LE CORDON BLEU AT HOME

This ``course'' in French cooking from the well-known Paris cooking school sets out to teach standard cooking techniques, sauces and stocks, and pastry magic in a series of 90 three-course menus that are arranged in three sections: basic, intermediate, and professional. The first 11 lessons (or menus) include boxed comments (not really very detailed) on sautÇing, roasting, mayonnaise, choux pastry, and other basics. ``Technique photo''- strips throughout demonstrate operations from making an omelet to boning a rabbit. By the end of the book, you're into lengthier preparations (the medallion of venison surrounded by tartlets of celeriac and chestnut purÇe is a two-day operation), preparing several terrines in aspic (one seafood, one rabbit) as starters, and serving what seems throughout to be an excessive number of courses in choux pastry shells. (One of these, filled with salmon and asparagus, calls for a total of 36 tablespoons of butter in a recipe for six that's described as a ``light'' dish in the modern style.) The menu arrangement makes the book heavy on pastries and desserts, and there is much butter, eggs, and cream everywhere. The Cordon Bleu name will lend cachet, but this doesn't notably stand out from other major French cooking tomes available, some of them more patiently detailed.

Pub Date: Oct. 1, 1991

ISBN: 0-688-09750-2

Page Count: 592

Publisher: Morrow/HarperCollins

Review Posted Online: May 20, 2010

Kirkus Reviews Issue: Aug. 15, 1991

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Stricter than, say, Bergen Evans or W3 ("disinterested" means impartial — period), Strunk is in the last analysis...

THE ELEMENTS OF STYLE

50TH ANNIVERSARY EDITION

Privately published by Strunk of Cornell in 1918 and revised by his student E. B. White in 1959, that "little book" is back again with more White updatings.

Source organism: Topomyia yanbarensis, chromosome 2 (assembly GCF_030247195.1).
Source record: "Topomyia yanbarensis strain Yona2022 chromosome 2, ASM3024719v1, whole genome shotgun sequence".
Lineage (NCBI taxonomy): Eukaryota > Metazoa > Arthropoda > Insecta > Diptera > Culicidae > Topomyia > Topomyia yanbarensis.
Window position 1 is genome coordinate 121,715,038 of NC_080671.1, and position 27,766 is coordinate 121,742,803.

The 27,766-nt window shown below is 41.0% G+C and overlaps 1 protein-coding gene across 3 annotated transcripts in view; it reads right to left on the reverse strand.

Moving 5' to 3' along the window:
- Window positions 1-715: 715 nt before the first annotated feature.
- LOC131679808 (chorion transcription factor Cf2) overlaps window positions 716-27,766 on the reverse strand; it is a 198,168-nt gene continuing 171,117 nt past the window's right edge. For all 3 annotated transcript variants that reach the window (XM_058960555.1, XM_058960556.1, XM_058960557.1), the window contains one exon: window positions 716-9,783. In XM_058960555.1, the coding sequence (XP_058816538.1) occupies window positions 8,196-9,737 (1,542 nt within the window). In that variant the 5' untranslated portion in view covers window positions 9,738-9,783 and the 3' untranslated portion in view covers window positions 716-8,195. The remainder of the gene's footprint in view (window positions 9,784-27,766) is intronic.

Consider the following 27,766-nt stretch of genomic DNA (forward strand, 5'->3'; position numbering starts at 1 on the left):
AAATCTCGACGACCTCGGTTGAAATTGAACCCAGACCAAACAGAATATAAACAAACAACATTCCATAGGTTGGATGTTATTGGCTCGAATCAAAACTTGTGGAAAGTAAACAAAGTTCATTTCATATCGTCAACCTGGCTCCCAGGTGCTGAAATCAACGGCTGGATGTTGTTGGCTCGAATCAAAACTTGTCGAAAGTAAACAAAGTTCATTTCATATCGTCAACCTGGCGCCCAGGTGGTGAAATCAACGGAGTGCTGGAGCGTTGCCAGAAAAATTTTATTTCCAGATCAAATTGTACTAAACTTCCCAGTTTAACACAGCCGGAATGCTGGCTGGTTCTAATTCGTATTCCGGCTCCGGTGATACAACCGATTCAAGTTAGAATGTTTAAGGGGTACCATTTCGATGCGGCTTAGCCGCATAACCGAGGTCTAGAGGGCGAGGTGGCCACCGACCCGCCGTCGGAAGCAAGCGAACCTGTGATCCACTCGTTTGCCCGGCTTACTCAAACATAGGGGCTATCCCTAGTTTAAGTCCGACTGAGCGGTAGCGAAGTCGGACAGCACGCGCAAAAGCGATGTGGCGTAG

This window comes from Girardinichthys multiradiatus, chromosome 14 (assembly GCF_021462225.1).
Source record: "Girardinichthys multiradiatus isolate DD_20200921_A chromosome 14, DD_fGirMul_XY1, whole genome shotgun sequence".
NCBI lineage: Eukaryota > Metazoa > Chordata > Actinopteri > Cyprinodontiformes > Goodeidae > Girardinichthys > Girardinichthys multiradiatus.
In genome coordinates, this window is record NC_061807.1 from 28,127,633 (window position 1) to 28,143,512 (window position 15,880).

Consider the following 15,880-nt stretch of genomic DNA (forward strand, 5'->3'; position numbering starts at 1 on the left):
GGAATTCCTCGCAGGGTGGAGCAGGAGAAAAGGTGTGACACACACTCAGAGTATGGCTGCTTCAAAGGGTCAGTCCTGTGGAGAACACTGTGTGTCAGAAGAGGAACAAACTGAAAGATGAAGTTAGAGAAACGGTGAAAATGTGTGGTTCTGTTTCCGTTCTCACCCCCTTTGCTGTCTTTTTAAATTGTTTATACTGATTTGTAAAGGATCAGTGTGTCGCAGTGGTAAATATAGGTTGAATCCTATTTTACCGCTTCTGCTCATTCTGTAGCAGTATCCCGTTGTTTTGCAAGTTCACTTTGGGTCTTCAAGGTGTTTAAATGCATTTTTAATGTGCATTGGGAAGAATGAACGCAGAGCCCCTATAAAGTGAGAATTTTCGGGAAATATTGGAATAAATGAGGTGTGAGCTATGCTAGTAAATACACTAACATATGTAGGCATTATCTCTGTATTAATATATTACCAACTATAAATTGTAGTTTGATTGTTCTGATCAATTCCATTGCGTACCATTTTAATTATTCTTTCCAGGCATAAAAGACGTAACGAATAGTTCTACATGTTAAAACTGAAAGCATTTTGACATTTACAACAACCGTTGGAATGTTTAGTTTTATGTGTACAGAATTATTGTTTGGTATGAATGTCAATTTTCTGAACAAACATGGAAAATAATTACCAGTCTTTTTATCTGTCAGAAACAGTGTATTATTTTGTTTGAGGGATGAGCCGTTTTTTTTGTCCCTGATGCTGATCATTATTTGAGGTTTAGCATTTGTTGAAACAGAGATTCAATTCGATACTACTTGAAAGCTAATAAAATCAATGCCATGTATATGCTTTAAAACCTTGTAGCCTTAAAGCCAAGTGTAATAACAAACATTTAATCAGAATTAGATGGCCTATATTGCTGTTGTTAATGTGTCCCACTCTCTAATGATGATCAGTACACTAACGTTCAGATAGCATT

Stricter than, say, Bergen Evans or W3 ("disinterested" means impartial — period), Strunk is in the last analysis (whoops — "A bankrupt expression") a unique guide (which means "without like or equal").

Pub Date: May 15, 1972

ISBN: 0205632645

Page Count: 105

Publisher: Macmillan

Review Posted Online: Oct. 28, 2011

Kirkus Reviews Issue: May 1, 1972

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Analyzing his craft, a careful craftsman urges with Thoreauvian conviction that writers should simplify, simplify, simplify.

SEVERAL SHORT SENTENCES ABOUT WRITING

New York Times columnist and editorial board member delivers a slim book for aspiring writers, offering saws and sense, wisdom and waggery, biases and biting sarcasm.

Klinkenborg (Timothy; or, Notes of an Abject Reptile, 2006), who’s taught for decades, endeavors to keep things simple in his prose, and he urges other writers to do the same. (Note: He despises abuses of the word as, as he continually reminds readers.) In the early sections, the author ignores traditional paragraphing so that the text resembles a long free-verse poem. He urges readers to use short, clear sentences and to make sure each one is healthy before moving on; notes that it’s acceptable to start sentences with and and but; sees benefits in diagramming sentences; stresses that all writing is revision; periodically blasts the formulaic writing that many (most?) students learn in school; argues that knowing where you’re headed before you begin might be good for a vacation, but not for a piece of writing; and believes that writers must trust readers more, and trust themselves. Most of Klinkenborg’s advice is neither radical nor especially profound (“Turn to the poets. / Learn from them”), and the text suffers from a corrosive fallacy: that if his strategies work for him they will work for all. The final fifth of the text includes some passages from writers he admires (McPhee, Oates, Cheever) and some of his students’ awkward sentences, which he treats analytically but sometimes with a surprising sarcasm that veers near meanness. He includes examples of students’ dangling modifiers, malapropisms, errors of pronoun agreement, wordiness and other mistakes.

Analyzing his craft, a careful craftsman urges with Thoreauvian conviction that writers should simplify, simplify, simplify.

Pub Date: Aug. 7, 2012

ISBN: 978-0-307-26634-7

Page Count: 224

Publisher: Knopf

Review Posted Online: May 14, 2012

Kirkus Reviews Issue: June 15, 2012

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